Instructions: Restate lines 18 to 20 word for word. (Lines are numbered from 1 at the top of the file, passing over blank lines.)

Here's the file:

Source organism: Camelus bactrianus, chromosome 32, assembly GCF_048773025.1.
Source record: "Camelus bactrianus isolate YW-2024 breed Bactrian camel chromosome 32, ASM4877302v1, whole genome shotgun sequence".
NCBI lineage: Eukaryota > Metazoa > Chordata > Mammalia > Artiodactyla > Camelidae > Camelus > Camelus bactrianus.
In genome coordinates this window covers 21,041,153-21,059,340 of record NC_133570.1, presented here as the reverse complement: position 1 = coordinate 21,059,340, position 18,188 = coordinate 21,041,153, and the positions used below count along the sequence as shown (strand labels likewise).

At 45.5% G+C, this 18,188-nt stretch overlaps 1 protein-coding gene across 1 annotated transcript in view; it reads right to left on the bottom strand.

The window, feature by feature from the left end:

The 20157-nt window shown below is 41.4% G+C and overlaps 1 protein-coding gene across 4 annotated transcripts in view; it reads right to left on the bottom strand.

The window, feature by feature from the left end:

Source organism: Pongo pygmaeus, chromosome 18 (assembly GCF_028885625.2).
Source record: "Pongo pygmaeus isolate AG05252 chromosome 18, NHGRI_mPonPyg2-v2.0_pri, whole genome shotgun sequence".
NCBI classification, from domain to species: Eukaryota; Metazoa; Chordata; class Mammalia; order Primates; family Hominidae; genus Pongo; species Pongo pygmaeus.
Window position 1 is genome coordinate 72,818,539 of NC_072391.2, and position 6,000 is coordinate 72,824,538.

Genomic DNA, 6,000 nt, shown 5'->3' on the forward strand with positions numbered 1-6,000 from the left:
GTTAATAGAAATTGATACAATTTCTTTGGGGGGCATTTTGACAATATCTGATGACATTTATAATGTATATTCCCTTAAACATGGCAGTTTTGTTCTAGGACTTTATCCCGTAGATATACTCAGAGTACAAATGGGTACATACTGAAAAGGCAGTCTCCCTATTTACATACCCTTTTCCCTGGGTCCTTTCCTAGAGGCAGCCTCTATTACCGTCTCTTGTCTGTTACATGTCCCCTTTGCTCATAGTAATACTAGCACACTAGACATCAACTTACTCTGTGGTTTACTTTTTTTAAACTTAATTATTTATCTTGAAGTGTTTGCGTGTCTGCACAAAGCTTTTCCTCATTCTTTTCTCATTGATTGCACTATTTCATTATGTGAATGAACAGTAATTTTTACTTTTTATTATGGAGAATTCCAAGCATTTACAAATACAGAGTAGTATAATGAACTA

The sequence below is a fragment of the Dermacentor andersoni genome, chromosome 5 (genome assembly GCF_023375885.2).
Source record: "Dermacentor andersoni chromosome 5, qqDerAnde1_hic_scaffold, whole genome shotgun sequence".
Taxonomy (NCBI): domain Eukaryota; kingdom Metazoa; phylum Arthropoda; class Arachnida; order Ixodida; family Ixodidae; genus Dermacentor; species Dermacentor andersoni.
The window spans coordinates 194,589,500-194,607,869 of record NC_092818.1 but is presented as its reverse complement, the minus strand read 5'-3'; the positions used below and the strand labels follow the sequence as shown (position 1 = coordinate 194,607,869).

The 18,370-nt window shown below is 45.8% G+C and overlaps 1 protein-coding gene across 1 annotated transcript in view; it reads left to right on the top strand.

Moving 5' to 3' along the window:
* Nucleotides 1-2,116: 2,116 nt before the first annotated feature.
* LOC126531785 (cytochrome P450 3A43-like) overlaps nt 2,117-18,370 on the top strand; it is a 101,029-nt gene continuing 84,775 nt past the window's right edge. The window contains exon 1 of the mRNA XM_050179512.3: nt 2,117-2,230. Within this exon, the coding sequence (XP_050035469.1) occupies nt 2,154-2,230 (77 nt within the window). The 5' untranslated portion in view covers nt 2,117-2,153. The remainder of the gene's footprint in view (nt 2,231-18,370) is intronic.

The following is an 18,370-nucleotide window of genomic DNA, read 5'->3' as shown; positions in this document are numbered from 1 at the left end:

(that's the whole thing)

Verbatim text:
The window spans coordinates 194,589,500-194,607,869 of record NC_092818.1 but is presented as its reverse complement, the minus strand read 5'-3'; the positions used below and the strand labels follow the sequence as shown (position 1 = coordinate 194,607,869).

The 18,370-nt window shown below is 45.8% G+C and overlaps 1 protein-coding gene across 1 annotated transcript in view; it reads left to right on the top strand.

Moving 5' to 3' along the window: